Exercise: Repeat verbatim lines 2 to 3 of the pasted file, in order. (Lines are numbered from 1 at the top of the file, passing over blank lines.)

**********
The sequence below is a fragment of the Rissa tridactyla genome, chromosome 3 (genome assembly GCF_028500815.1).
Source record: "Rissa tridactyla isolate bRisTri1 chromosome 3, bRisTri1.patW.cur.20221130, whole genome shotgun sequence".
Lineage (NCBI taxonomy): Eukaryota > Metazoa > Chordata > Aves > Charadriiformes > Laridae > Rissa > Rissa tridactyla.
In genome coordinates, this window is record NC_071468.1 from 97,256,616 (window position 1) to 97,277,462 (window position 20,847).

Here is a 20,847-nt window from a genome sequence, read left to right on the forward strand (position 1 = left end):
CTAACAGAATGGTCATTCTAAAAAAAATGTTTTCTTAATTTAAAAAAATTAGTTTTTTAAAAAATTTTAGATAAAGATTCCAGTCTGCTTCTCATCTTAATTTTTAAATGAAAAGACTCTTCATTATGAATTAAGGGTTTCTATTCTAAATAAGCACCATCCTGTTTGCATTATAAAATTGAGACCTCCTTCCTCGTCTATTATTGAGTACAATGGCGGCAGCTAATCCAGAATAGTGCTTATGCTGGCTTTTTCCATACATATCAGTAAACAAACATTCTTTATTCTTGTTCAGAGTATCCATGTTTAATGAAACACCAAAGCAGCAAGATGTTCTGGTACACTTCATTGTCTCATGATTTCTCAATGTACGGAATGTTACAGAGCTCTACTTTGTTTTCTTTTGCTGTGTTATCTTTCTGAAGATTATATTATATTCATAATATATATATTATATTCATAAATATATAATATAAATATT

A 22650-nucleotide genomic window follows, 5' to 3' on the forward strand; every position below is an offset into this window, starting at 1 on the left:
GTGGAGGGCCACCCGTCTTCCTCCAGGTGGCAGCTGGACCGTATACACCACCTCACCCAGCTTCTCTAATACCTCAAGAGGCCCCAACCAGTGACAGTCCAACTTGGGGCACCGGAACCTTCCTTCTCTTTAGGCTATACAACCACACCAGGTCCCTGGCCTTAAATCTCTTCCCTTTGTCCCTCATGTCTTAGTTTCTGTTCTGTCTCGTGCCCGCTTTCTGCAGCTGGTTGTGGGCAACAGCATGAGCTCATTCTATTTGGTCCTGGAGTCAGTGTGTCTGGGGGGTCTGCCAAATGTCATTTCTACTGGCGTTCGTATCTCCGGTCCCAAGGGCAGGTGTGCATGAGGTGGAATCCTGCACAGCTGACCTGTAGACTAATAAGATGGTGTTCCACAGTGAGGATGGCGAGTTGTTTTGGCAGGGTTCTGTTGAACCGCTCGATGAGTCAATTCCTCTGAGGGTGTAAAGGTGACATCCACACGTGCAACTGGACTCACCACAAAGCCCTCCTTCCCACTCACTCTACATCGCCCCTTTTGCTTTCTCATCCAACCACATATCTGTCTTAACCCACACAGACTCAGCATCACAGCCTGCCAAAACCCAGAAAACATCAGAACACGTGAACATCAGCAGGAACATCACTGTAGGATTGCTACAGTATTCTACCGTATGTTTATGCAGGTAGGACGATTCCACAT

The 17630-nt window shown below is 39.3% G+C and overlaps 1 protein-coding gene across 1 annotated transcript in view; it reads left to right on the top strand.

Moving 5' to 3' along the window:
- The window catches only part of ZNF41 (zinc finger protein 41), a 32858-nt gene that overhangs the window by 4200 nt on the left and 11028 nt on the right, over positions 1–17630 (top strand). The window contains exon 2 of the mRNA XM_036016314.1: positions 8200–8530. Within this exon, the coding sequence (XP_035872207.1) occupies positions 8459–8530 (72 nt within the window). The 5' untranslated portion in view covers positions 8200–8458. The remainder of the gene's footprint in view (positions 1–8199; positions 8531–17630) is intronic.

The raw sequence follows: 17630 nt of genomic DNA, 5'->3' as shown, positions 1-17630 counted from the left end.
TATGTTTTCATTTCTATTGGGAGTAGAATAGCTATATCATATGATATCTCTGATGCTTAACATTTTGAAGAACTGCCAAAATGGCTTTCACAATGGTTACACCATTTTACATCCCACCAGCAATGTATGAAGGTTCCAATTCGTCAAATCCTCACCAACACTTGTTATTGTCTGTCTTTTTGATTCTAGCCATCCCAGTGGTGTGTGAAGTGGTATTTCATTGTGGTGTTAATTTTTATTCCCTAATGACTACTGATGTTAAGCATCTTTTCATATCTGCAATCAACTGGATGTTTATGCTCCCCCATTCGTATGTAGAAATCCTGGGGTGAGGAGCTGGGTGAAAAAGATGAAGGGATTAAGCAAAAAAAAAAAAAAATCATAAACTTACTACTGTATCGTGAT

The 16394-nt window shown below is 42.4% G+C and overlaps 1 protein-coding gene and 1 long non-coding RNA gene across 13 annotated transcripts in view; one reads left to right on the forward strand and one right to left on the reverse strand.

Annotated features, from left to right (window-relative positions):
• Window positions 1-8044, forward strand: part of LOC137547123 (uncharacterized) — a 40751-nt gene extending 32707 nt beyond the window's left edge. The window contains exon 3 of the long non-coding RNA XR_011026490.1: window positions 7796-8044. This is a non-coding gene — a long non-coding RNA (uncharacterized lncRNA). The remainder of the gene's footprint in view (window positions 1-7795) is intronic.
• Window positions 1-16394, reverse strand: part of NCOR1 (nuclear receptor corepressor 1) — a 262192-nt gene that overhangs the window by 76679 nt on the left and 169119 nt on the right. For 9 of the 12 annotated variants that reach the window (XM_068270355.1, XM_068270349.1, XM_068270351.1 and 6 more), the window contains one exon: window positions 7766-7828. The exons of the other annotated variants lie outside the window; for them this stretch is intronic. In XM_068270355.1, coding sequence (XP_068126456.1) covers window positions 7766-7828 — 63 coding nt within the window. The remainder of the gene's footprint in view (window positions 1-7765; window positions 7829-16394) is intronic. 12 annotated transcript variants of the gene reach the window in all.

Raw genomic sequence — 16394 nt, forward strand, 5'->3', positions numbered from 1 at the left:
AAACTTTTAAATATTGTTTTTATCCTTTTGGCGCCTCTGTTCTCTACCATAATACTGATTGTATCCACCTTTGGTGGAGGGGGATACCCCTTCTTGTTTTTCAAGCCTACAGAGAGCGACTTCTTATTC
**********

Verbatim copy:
Source record: "Rissa tridactyla isolate bRisTri1 chromosome 3, bRisTri1.patW.cur.20221130, whole genome shotgun sequence".
Lineage (NCBI taxonomy): Eukaryota > Metazoa > Chordata > Aves > Charadriiformes > Laridae > Rissa > Rissa tridactyla.